Martin Strubel has released a guide to running a RISC-V core directly in a browser – though admits that it’s unsurprisingly not quite as performant as if it were running in a native emulator or on dedicated hardware.

“I though I’d share some open source approach to let a RISC-V spin in the cloud – a few 1000 times slower than reality, but still fast enough to run the ISA tests and – for fun – to talk to the SoC through a virtual UART,” Strubel writes in a post to the RISC-V hardware developers’ mailing list. “Thanks to the docker community, this can all run in the browser without having to install a lot of software (let aside resolving dependencies).

“The other good thing is that this integrates nicely into GitHub so that when breaking stuff during development, this will show. The actual engine behind it is the open source GHDL simulator. So the entire thing is pretty VHDL specific, however with a bit of work this could also done with licence-free Verilog simulators – which would be nice to have someday, to do synthesis the ‘open source continuous integration’ way as well (with Yosys).”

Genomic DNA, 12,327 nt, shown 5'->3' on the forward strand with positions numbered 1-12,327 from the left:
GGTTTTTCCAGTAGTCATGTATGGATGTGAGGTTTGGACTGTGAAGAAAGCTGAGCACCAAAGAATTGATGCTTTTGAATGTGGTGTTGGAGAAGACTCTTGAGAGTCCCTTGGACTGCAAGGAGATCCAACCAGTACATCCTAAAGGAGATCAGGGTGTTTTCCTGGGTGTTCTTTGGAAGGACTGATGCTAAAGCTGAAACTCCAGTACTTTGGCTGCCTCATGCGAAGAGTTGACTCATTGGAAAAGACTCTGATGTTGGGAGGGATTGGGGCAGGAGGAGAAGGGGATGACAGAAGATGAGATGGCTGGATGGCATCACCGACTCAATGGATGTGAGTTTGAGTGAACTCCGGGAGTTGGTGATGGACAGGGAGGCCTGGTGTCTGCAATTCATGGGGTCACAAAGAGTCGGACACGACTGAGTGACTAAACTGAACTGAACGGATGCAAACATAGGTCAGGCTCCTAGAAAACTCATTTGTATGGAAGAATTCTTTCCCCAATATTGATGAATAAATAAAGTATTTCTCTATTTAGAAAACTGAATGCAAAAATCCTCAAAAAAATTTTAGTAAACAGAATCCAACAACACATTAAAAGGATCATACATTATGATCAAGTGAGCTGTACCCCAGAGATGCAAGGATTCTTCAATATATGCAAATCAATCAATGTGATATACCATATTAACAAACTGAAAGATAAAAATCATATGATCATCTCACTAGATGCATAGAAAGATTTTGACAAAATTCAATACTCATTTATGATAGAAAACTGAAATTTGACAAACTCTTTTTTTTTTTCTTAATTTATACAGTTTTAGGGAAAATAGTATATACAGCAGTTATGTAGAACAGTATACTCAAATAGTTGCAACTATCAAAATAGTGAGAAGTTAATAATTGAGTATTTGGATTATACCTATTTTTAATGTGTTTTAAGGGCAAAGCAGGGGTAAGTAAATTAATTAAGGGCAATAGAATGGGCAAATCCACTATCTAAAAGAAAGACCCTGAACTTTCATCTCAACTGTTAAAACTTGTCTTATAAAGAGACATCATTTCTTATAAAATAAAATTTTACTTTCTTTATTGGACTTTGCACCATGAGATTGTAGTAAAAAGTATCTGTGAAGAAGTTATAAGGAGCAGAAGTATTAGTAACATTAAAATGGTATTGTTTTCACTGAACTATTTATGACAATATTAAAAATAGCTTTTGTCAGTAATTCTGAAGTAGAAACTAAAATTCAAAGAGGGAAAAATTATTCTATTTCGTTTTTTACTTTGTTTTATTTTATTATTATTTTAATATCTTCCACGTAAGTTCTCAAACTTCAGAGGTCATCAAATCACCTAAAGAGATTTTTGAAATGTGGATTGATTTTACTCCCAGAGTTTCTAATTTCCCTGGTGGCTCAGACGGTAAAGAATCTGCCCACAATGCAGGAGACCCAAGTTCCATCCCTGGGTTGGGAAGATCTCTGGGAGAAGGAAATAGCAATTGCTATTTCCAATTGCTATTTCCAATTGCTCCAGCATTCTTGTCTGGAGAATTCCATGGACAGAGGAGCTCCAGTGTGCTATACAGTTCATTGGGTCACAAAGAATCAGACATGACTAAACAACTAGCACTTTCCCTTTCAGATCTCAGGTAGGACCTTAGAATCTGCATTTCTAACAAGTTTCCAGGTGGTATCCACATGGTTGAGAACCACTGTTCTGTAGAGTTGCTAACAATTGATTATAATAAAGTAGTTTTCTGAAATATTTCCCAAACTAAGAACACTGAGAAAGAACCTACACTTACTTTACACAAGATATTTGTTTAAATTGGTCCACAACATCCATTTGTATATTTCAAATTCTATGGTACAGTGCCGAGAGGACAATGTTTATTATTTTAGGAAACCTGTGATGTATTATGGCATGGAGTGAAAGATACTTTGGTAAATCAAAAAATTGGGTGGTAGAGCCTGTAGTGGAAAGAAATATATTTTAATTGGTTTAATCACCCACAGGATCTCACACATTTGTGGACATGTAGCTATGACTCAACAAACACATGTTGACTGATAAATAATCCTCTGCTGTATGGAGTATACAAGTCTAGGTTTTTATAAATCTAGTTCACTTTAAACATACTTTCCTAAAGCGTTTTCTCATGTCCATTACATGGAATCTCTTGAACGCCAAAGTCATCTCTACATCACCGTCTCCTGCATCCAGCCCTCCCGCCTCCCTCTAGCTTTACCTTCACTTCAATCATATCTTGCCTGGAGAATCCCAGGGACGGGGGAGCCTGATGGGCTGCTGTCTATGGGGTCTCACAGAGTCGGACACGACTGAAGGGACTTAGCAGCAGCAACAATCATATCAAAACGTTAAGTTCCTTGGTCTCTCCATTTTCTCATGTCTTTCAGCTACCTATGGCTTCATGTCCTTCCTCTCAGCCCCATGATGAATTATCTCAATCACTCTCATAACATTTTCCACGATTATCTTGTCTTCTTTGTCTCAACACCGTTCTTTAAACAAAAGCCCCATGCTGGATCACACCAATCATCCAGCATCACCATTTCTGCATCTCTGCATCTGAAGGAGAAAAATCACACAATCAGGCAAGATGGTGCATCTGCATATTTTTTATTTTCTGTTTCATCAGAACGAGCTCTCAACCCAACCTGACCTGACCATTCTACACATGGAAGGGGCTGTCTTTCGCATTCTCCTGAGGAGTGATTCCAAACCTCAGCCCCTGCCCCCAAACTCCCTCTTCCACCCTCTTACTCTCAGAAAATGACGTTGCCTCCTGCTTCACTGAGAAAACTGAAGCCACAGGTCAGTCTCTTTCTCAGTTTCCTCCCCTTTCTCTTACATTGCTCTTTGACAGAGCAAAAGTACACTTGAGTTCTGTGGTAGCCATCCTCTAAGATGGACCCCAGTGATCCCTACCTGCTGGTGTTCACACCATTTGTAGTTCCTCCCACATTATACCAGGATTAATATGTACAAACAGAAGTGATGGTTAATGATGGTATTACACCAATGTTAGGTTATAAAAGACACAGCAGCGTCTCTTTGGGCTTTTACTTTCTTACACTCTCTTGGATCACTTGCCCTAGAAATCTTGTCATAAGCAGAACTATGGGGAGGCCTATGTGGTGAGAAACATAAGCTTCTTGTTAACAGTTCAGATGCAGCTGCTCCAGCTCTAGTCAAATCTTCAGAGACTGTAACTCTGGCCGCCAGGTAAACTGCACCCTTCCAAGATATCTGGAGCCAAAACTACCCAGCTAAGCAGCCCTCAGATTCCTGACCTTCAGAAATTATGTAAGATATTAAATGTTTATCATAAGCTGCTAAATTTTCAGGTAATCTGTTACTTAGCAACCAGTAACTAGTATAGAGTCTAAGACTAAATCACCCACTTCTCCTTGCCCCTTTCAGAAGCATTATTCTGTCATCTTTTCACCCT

Designed primarily for continuous integration (CI), instructions on getting Strubel’s Docker image up and running for in-browser RISC-V experimentation can be found on the Section 5 website.